This week let us look at some ‘intellectual’ games built around words – available as apps.
Scrabble: [Android and iOS]
It works on both tablets and phones that run Apple’s iOS and Google’s Android. There is no option for Microsoft Windows Phone users, but there is something called My Scrabble ( Rs. 150) if you are a Blackberry 10 OS user. You can play the game against a computer, or with a friend via Facebook.
Language options include English, French, German, Spanish, and Portuguese. There is even a built-in chat feature to talk to your opponent, and an exclusive teacher feature that uses the Collins dictionary to help you become a ‘master’ at the game. You can play as many as 50 games simultaneously.
In a physical group, you can also ‘pass and play’ --- where you pass the smart device to play the game against each other.
Scramble with Friends: [Android and iOS]
This is different from Scrabble in that the game gives you a 4X4 grid of jumbled letters, from which you have to make words. Go in any direction: left or right, up or down to form words, as long as the blocks are contiguous. Race against the clock, challenge friends on Facebook or other Scramble players across the globe.
You can play three 2-minute rounds against friends and see who does best. Here is a fast-paced game that finishes in 6 minutes.
Letris 2: [iOS and Android]
Letris is a mix of Tetris (remember the falling tiles you had to arrange into a line?) and letters. Here letters fall from the top and you have to slot them so that the fallen letters form a word. Every time a word is formed, the row moves down.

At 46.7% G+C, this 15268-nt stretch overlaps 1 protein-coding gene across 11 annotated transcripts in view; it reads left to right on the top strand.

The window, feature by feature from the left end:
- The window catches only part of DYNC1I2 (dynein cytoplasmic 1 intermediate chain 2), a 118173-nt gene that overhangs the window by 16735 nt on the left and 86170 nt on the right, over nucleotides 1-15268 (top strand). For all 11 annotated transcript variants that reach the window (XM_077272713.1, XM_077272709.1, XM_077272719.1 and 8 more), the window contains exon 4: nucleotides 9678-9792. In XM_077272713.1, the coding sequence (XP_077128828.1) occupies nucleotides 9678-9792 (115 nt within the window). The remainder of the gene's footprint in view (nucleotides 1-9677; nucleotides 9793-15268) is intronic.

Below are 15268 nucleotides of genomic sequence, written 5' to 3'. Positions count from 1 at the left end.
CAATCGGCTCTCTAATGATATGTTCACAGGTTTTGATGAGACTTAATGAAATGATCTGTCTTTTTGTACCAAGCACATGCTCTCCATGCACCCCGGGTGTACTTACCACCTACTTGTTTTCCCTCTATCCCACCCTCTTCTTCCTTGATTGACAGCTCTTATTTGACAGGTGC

Options include a word matrix mode, in which you can take your time and make long words, and acronyms. The plain vanilla version of passing the levels keeps you on the edge of your seat.
The game has a multiplayer mode in which if you reject a letter, it is thrown to your opponent, making the game more engaging and fun. Language options are available as well, and more features via in-app purchases.
Starts With: [iOS Only]
This game is made in India, but has been set in the library of Alexandria, which has caught fire. You are the hero who’s going to save the day, and all you have to do is guess words, one by one. The first letter is shown, with a hint of what the word means.
You can get an additional hint by pressing a button. Starts With is not for people with weak English skills. Even at the ‘easy’ level you find yourself reaching for the hint button. There are various levels, from Zameen (earth) to Acharya (master).
The game is very Indian, and the music may get a tad heavy. The graphics seem misplaced, as they show palm-leaf manuscripts in the supposedly Alexandrian setting. The free version is limited with just two levels, but the paid version has about 30,000 words and costs Rs. 55.